God Himself, understood as the sense of the divine inherent in man and the cosmos, is at work in all this, He even incarnates Himself there (in a Teilhardian way): “It is a great opportunity for the Church to discover the incarnate and active presence of God: in the most diverse manifestations of creation; in the spirituality of original peoples; in expressions of popular religiosity; in the different popular organizations that resist the mega-projects; and in the proposal of an economy of solidarity, productive and sustainable, that respects nature” (IL n. 33).
The Church has precisely the role of “discovering” this presence of God and inserting it into its own institutions and dogmas, because God reveals Himself precisely in this pantheistic presence and above all in the spirituality of paganism, so revealing of what the modernists think of God.
Christian Pontiffs and Pagan Rites
In light of this brief account, the participation of modern popes in genuine pagan rites can no longer be a surprise. We are not talking about the rites authorized and organized by the popes in ecumenical meetings of the Assisi type, but about those in which they have personally participated.
Everyone knows about the veneration of the Pachamama by the sovereign pontiff and the members of the Amazon synod in 2019; few know, however, that in the summer of 2017, on the occasion of the anniversary of diplomatic relations with Japan, a Noh theater performance took place in the Vatican of the classic drama Hagoromo. An element called Okina, which is a a Shinto ritual, in which actors play deities who dance for peace and prosperity.
The performer of Okina must purify himself before starting. Among the offerings presented at the altar are the Menbako, a chest containing the masks used for the show and the sake used for the Okina. It is therefore a real pagan ritual that took place in the apostolic palaces, on the Vatican hill purified by the martyrdom of St. Peter, the work of Constantine, and of St. Sylvester, many centuries ago.
In July 2022, on the fourth day of his recent trip to Canada, as part of the scheduled welcoming ceremony, a shaman from the Huron-Wendat nation performed a “ritual purification (smudging) in the four directions” in front of the pope, using soft grass and animal feathers to spread a sacred smoke burned in honor of Manitou, the great spirit.
The pontiff was given a turkey feather and some sweet grass, then was invited to participate in a “spiritual circle,” from which “we can visualize a sacred fire.” The sorcerer adds that “the sacred fire unites all that exists in creation.”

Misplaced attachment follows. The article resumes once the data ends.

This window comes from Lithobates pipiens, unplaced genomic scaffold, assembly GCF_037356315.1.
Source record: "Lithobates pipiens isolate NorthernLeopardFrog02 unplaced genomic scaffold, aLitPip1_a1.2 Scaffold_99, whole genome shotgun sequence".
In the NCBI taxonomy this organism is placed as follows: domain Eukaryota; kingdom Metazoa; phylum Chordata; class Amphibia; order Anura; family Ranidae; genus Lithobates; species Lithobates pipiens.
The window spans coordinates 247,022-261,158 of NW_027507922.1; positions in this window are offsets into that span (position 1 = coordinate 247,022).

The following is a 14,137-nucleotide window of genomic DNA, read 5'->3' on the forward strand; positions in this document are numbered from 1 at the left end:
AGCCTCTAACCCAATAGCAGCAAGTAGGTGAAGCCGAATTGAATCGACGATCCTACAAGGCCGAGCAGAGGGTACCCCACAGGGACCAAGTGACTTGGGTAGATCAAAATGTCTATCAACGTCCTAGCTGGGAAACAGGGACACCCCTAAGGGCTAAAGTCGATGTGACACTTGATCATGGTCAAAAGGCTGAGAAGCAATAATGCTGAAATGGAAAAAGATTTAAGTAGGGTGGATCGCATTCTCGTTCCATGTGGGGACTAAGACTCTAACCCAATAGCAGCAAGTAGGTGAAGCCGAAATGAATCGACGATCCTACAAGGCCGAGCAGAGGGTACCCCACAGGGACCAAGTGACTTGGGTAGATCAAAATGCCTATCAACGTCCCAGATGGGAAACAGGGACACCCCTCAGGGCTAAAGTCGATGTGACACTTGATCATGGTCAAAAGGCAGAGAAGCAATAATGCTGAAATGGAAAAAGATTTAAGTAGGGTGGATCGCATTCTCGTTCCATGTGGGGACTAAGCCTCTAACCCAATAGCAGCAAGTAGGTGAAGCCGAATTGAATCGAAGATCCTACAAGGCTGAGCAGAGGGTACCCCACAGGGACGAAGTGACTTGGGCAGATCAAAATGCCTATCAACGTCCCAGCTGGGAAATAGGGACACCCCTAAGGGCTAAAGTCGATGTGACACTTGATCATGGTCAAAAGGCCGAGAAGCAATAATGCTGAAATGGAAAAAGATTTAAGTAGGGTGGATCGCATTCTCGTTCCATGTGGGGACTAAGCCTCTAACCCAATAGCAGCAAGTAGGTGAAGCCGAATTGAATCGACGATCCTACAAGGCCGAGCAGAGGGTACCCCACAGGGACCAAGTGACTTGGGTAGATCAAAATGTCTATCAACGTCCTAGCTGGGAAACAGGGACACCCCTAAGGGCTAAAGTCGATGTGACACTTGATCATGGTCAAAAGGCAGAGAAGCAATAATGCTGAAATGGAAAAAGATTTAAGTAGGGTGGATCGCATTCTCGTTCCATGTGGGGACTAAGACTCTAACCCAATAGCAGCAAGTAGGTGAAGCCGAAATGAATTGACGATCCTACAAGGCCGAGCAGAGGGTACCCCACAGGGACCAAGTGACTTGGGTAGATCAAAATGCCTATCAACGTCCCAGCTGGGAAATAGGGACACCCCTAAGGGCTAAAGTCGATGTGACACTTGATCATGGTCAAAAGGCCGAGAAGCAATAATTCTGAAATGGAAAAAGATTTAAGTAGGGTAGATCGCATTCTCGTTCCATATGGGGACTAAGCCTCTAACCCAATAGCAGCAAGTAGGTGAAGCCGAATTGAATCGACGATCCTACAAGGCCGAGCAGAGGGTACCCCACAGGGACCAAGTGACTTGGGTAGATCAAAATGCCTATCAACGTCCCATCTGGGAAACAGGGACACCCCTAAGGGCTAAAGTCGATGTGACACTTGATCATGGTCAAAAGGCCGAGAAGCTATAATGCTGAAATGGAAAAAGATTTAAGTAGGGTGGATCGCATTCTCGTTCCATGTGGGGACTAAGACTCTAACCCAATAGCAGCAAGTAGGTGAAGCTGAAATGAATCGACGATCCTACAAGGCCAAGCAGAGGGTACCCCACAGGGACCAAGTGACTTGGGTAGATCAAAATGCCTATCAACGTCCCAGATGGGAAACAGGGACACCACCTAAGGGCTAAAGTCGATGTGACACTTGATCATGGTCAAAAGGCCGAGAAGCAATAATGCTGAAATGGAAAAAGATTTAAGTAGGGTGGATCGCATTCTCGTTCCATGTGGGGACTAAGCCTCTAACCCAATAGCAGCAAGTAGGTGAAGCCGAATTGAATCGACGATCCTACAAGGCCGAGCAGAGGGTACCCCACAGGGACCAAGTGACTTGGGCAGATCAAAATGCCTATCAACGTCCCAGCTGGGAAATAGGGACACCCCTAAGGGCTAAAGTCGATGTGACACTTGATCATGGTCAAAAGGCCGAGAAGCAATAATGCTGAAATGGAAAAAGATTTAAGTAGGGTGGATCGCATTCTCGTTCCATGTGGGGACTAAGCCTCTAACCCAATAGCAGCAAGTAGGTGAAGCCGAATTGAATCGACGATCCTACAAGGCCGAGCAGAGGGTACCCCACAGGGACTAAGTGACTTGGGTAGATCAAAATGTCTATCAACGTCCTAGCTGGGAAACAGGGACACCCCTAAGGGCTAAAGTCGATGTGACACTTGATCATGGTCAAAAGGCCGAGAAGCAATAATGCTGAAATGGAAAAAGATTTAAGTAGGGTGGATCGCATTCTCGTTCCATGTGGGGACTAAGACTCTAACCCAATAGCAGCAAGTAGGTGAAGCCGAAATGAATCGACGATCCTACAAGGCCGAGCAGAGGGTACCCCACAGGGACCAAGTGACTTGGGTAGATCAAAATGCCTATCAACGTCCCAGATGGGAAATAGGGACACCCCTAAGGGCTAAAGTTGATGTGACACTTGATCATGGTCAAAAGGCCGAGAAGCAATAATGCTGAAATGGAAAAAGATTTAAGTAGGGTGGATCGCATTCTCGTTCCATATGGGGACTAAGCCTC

“We will honor earth, wind, water, and fire,” the native said in classic esoteric terms. “We are going to honor the mineral aspect, the vegetable aspect, and the human aspect.”
To “open the four directions,” the ancient shaman whistled four times into a bone instrument while pronouncing special invocation formulas. Arriving at the “western door,” he intones: “I ask the western ancestor to give us access to the sacred circle of the spirits so that they are with us, so that we are united and stronger together.”
Everyone present was asked to place their hands over their hearts. Video footage shows the Pope, along with bishops and cardinals, all performing the pagan ceremonial order given to them.
In Canada in 1984, John Paul II had already participated in the same ceremony as Pope Francis: but he had been given an eagle feather dipped in rare essences and blood, in memory of the then recent assassination attempt, to disperse the smoke. An account of this ritual, quite similar to that celebrated with Pope Francis, is given in La Croix of September 8/9, 1984.
The number of pagan rituals in which John Paul II took part cannot be cataloged here in full: in terms of gravity and extent, we only mention here the prayer in the Sacred Forest of Togo, with the invocation of spirits by a sorcerer, and a ritual purification with the active participation of the now-deceased Pontiff (see L'Osservatore Romano of August 11, 1985).
In 1986, in India, the Pope was received with the singing of Vedic hymns (therefore pagan and openly pantheistic) and numerous ceremonies of a very clearly Hindu nature, even mixed with the celebration of the Mass.
As a final note, the first pope to wear the Indian feather headdress was Paul VI, during an audience at Castel Gandolfo in September 1974.